Extension of COGSA and its provisions empowering ocean carriers to limit their liability to 500 bucks a package to apply to intermediaries, surface carriers, stevedores and other service providers has been in the news heavily since the U.S. Supreme Court’s decision in Norfolk Southern Railway Co. v Kirby, 125 S. Ct. 385 (2004), and subsequent federal court rulings such as the Sompo Japan cases interpreting it. Kirby told us, among other things, that connecting surface carriers operating pursuant to a through ocean bill of lading enjoyed the same limited liability reserved by the ocean carrier. But the confusion and inconsistency that Kirby cleared up, those later decisions seemed to re-mess up, and the circumstances in which intermediaries, connecting carriers and others may rely on ocean carriers’ limited liability remain uncertain (some would say we’re worse off!). Where you live, i.e., what federal circuit governs you, can have more to do with your liability than how well you draft your shipping documentation.
The U.S. District Court for the Southern District of Texas recently took a look at the reach of COGSA-blessed limitation of liability from a different angle. Kirby, Sompo Japan and other precedents were premised on multimodal contracts which included connecting surface carriers engaged by steamship lines who claimed they were operating under a through bill of lading’s terms. At issue in Texas wasn’t bill of lading language extending COGSA to the ocean carrier’s agents; rather, it was a dispute over whose “agent” a player was.
This case didn’t address the effect or propriety of Himalaya Clauses or other contractual provisions bringing the maritime statute’s terms ashore. Rather, it dealt with whether or not the stevedore at issue was the agent of the ocean carrier, the shipper or someone else. If it wasn’t the carriers’ sub, then it couldn’t claim it was subject to its bill of lading terms. In other words, whether an entity is under a water carrier’s liability umbrella at all is just as important as how watertight that umbrella might be.
Ocean carrier Swire Shipping issued a bill of lading containing a standard Himalaya Clause to its shipper Dewanchand Ramsaran Industries (P) Ltd. (“DRI”) for a shipment of a drilling rig originating at the Port of Houston and bound for India. Stevedore Ports America Texas (“PAT”), the entity that allegedly caused the dockside loss by dropping it from a forklift, claimed it was covered as a carrier sub-contractor. Problematically, a number of entities associated with DRI also had hired PAT for purposes of facilitating dock movement and storage of numerous cargo components, and it wasn’t apparent whose work the stevedore was performing at the time of loss. It wasn’t even clear when the loss happened. Documentation stated that the accident occurred both during warehousing and loading operations. Of course, at what point the mishap occurred could be determinative as to whose agent PAT was at the time in question.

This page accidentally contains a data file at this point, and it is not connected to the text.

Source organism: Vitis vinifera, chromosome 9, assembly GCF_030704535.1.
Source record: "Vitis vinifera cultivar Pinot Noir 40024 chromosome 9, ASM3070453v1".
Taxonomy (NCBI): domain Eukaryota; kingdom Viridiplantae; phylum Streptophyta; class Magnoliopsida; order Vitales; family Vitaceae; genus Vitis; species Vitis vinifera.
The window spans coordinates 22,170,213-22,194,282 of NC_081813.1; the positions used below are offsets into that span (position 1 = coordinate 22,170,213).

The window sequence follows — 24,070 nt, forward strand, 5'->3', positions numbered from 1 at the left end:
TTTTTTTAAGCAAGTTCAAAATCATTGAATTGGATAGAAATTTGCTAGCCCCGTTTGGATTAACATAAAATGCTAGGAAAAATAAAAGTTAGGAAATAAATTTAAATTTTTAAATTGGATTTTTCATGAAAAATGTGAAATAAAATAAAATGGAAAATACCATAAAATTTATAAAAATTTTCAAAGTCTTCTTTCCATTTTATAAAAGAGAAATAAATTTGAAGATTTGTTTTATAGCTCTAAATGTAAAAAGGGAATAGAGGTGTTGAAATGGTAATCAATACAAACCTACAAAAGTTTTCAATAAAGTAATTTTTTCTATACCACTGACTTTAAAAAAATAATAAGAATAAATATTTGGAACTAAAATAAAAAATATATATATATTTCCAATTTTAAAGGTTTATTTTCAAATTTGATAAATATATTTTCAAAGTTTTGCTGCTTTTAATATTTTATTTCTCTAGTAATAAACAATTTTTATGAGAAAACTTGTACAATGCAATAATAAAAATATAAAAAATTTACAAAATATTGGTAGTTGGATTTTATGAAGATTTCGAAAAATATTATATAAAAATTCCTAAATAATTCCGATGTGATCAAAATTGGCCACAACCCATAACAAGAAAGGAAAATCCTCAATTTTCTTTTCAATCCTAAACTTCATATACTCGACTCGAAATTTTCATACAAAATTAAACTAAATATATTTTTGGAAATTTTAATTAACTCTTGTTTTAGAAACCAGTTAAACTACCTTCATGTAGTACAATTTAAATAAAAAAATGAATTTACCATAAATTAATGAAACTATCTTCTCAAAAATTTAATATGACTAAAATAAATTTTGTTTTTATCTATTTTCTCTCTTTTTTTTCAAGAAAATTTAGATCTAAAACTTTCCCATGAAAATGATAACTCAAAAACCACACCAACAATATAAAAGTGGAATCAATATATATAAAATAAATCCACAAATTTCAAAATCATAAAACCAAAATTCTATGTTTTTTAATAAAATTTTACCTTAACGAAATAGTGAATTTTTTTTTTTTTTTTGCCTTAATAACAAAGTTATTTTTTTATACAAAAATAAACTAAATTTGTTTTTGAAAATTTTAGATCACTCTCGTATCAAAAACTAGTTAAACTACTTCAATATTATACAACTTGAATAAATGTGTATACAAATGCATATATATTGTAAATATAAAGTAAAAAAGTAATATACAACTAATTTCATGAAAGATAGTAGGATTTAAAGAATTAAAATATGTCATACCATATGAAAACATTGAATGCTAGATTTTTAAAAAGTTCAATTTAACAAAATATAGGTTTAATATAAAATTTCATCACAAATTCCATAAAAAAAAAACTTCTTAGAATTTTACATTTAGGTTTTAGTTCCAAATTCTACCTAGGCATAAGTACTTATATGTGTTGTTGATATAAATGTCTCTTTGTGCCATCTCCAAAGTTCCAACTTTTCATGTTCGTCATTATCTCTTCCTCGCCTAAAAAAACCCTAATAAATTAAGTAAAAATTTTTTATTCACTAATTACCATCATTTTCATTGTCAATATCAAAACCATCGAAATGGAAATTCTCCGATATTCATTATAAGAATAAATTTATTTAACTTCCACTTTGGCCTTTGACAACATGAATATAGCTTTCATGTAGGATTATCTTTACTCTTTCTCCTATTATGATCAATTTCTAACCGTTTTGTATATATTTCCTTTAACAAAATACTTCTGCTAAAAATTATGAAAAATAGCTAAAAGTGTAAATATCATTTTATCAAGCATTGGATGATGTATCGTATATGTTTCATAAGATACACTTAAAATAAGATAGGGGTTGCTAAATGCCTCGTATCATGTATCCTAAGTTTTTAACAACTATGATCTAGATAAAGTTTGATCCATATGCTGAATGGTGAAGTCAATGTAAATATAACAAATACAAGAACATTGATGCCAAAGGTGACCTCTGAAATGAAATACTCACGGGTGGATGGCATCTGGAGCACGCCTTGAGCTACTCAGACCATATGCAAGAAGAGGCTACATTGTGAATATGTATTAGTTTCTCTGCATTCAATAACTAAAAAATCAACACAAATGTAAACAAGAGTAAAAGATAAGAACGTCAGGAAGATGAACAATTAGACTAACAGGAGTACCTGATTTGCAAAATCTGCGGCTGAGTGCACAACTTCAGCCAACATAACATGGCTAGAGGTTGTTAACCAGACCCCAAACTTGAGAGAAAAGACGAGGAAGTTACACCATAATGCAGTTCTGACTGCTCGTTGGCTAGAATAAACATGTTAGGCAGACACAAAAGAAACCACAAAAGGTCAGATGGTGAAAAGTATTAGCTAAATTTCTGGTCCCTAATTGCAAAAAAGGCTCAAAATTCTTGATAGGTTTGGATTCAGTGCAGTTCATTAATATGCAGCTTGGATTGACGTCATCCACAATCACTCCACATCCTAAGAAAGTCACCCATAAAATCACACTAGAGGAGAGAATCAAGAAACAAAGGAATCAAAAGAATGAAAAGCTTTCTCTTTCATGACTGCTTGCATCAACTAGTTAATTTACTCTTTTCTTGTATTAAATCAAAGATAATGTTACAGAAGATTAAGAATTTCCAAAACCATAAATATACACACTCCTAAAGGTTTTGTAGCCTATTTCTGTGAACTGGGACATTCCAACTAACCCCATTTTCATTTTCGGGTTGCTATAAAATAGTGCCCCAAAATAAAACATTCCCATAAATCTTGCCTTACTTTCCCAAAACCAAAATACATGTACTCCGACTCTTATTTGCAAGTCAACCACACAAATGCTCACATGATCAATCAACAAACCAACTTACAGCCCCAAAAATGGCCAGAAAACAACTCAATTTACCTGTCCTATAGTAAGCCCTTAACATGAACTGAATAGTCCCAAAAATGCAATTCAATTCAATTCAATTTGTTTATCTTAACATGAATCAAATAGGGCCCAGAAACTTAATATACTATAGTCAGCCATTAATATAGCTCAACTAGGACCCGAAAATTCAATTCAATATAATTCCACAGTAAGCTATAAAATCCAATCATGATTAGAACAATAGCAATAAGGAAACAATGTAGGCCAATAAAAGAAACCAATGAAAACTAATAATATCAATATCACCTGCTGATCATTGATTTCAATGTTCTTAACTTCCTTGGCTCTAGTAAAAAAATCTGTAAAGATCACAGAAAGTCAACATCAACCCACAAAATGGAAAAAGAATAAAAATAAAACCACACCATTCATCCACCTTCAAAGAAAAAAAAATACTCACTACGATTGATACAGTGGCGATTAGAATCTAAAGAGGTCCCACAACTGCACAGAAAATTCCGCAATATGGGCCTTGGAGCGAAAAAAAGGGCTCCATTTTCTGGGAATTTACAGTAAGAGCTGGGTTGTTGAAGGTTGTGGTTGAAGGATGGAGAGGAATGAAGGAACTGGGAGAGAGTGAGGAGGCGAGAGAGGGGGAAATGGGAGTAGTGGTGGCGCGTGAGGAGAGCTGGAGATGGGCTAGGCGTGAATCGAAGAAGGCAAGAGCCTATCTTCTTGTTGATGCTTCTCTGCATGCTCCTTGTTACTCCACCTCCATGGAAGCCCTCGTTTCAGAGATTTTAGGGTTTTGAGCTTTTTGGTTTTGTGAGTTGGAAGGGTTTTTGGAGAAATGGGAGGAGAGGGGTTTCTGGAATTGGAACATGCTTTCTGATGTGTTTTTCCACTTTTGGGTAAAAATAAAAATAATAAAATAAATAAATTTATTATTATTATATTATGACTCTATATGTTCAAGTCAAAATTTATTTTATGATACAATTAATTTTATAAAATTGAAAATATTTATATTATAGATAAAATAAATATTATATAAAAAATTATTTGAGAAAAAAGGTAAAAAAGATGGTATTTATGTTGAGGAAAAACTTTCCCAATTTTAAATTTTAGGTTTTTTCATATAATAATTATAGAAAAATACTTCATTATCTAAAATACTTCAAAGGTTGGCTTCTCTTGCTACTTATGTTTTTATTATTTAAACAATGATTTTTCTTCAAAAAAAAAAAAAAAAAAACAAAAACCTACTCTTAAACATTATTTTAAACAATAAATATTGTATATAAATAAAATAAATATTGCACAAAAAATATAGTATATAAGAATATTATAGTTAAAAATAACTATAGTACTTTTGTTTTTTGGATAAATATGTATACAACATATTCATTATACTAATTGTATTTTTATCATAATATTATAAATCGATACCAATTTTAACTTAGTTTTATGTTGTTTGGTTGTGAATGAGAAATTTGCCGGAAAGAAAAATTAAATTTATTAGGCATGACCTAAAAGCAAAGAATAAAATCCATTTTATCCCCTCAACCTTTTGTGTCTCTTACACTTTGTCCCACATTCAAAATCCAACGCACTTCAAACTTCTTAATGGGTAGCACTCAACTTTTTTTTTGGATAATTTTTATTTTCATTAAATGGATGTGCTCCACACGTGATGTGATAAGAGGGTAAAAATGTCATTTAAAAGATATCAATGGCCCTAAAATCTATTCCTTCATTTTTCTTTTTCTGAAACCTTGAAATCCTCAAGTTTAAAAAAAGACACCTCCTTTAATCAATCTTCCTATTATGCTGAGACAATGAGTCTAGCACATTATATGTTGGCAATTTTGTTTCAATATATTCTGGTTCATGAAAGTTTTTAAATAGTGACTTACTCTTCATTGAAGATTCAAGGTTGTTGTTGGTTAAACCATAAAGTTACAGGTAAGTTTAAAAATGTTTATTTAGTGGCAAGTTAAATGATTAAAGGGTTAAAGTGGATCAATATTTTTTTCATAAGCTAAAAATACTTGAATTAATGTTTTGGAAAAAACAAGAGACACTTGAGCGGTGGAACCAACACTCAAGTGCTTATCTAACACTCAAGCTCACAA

The fact that “stevedores” were specifically named as entities subject to the bill of lading’s terms didn’t resolve the issue. PAT would have to be under carrier sub-contract for it to enjoy the benefit, and be wearing that hat at the time it dropped the cargo. Moreover, the work would have to be done “in performance of the carriage,” which the bill of lading didn’t define. DRI sought a determination of full liability on PAT’s part; PAT sought to determine that its liability was limited to $500; and the two brought cross-motions for summary judgment. Because a court will not grant summary judgment in the face of factual dispute, both motions were denied pending further factual development and a possible trial on the issues.
The court also found that the drill rig cargo had been shipped as a single package. The shipping documents treated the cargo as a single unit, even though it listed “and accessories” as part of the package (the shipper argued there were 45 such “accessories”, each constituting a “package”). Thus, if PAT’s liability is limited to $500/package, DRI will recover peanuts.
The activities of complex transportation transactions involve multiple parties which often play multiple roles. It’s not uncommon for an intermediary to enter into forwarding, NVOCC and freight brokerage agreements all within the same through haul. This complexity complicates the issue of extension of COGSA’s limitation of liability rules regardless of what the federal judiciary ultimately does with the issue. Land-based service providers will always have to be mindful of whose agent they are.
Ref: Dewanchand Ramsaran Industries (P), Ltd. v. Ports America Texas, Inc., et al., 2010 WL 707380 (S.D. Tex. 2010)
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